The site provides funny, helpful, easy-to-read reviews of web 2.0 tools. Regular features include in-depth analysis and user-centered information on individual products and companies. Every few weeks or so it will roll these up into overviews of whole subsectors of web 2.0 - like this one on distance learning tools or this one on alternative search engines.
Why don't we do this for donors? What if we had a network of knowledgeable, credible analysts who regularly investigated and wrote about social issues - school reform, cancer research, AIDS interventions, clean water solutions, cultural innovation, environmental justice. The writers could provide overviews of the issues, updates on regulatory issues, new program launches, important collaborations, results and outcomes from certain interventions, new research, etc. There would also be regular reviews of new/existing organizations working on the issue - what they do well, who they compete against, what they excel at, where they fall short.
What am I talking about? Publicly accessible, independently developed reviews of organizations and social issues. They would blend the best of good program analysis and foundation strategy with the accessibility and good writing of specialty blogs such as Read/Write Web. They'd make recommendations. Conflicts or vested interests would be declared for all to see. Donors, foundations, the media, and others could use them. Or not. Those reviews that were no good would disappear into the blogosphere. No one would use them. Those that are helpful, credible, independent, supported with evidence would rise to the top, donors would use them for funding decisions, and the investment in high quality research would pay off by influencing lots of grant decisions, not just those of single organizations.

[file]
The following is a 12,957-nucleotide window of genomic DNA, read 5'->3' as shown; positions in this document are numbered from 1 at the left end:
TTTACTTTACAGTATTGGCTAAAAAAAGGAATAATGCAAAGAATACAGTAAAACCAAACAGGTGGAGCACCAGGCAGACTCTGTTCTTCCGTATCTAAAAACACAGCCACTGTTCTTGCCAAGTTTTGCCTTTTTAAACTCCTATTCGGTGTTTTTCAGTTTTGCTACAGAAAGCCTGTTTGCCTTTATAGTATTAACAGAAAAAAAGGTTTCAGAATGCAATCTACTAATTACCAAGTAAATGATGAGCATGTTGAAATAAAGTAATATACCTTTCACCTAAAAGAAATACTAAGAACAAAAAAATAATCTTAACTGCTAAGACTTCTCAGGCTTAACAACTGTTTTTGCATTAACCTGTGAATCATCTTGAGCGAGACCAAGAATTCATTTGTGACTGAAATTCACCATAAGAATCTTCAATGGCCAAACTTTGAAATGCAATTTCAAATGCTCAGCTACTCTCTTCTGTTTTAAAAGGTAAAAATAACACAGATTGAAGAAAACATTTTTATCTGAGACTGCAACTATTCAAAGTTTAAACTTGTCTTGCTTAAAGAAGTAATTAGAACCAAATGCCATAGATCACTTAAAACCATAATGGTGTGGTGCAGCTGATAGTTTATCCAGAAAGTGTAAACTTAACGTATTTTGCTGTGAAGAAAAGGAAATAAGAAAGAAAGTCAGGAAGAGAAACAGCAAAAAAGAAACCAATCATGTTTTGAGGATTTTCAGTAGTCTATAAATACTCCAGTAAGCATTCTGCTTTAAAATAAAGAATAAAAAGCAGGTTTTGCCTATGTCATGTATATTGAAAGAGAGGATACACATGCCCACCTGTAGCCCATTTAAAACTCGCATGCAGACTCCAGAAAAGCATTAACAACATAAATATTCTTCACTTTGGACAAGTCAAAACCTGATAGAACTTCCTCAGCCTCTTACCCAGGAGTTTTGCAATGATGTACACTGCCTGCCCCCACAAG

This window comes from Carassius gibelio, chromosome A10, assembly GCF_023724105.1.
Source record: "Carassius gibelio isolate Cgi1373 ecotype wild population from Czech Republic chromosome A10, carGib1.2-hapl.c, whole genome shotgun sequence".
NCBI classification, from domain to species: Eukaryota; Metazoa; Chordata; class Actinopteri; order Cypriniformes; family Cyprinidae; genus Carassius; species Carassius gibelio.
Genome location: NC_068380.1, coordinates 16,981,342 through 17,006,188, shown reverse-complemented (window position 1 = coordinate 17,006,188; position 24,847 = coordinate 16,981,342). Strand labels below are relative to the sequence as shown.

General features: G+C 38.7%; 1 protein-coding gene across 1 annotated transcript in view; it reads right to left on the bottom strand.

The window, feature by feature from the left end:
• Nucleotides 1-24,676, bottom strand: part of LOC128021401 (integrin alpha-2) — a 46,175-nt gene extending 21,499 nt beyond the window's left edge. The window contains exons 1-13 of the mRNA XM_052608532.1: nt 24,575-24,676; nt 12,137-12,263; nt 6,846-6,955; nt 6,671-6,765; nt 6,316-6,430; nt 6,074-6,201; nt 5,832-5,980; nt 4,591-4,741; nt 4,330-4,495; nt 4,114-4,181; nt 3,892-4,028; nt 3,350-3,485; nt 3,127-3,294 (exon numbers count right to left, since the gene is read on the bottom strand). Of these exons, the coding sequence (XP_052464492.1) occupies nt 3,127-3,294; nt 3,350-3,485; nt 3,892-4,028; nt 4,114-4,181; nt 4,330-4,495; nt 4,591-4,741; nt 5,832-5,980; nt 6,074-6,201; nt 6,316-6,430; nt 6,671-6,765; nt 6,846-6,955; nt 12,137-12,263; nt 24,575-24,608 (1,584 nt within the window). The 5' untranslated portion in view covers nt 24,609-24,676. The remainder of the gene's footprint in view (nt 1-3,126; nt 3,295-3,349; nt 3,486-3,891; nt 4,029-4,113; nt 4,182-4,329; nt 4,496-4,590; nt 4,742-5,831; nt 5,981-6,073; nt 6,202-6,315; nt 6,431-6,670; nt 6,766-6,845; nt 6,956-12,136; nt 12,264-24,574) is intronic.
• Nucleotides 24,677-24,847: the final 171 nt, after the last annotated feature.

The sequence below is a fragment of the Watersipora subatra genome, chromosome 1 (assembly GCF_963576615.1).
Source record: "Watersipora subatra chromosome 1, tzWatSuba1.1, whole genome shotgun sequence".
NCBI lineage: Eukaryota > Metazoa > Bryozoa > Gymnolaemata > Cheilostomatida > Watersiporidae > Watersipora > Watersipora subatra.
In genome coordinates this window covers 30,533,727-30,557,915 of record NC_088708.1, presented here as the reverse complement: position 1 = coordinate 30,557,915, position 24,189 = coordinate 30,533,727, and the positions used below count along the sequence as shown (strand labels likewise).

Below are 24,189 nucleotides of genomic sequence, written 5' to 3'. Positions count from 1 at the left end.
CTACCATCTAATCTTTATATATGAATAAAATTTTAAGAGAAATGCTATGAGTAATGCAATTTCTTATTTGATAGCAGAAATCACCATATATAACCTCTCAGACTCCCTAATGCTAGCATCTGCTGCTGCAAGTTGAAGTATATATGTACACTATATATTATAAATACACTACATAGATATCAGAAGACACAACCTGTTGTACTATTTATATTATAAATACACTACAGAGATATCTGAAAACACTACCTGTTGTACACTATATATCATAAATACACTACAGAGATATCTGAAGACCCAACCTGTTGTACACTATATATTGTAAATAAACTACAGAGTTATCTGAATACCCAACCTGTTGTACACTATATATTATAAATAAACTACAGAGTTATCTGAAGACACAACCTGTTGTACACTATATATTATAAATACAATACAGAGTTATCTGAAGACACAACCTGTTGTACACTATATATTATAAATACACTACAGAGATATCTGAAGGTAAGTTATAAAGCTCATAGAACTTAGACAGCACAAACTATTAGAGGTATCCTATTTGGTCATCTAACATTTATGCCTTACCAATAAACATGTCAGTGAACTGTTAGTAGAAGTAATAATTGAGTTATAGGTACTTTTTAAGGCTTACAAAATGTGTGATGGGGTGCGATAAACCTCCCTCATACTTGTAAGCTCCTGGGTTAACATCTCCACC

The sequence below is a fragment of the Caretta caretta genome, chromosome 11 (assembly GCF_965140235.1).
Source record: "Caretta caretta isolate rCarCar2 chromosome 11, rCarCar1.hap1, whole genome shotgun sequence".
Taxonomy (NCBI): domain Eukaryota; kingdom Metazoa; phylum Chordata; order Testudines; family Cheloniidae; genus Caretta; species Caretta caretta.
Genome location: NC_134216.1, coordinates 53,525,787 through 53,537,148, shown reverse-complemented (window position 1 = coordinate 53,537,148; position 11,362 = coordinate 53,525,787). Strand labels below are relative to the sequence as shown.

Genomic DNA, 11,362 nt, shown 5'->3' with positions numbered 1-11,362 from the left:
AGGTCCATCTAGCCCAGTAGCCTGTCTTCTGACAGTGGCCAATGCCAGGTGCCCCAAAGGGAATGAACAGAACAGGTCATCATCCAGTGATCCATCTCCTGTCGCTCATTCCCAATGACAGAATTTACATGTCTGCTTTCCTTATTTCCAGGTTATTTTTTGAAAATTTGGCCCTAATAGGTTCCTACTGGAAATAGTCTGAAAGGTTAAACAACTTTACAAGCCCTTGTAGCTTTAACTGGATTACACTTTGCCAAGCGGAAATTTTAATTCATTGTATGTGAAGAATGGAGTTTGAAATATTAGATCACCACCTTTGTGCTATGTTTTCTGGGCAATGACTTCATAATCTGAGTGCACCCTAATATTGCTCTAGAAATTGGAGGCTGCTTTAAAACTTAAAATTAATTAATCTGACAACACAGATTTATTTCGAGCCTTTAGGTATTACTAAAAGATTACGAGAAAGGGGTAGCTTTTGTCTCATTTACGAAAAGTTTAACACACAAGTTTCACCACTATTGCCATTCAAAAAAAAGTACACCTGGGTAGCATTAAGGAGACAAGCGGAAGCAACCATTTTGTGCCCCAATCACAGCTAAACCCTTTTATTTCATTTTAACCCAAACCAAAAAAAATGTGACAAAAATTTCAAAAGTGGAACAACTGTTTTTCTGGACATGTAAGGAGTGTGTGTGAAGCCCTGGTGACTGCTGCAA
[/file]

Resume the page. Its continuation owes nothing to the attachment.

Yes, what I'm proposing would revolutionize the work of typical foundation program officers. In fact, if the system worked it would initiate a competitive marketplace for the highest quality analysis of issues and organizations. It might even lead to fewer program officer jobs (since there are only about 10,000 of these anyway its hardly a big blip in employment numbers). And I'm sure the idea seems utterly unimaginable within the context of many foundations.
But it barely qualifies as innovative when you think about other areas of our lives - like which magazines we read, the product reviews we rely on, financial investments we make, and restaurant/movie/book critics we respect. I'm not saying anyone can do this kind of critical analysis of core social issues and solutions well. In fact, I'm arguing for a market approach to the work that would separate the quality analysis from the rest. How would we know what was good? The same way we know what newspapers to trust, what web reviews to believe, and which financial adviser to hire to manage our 401K plans. When you really think about it, the only thing novel about the idea is that it isn't yet how we do this.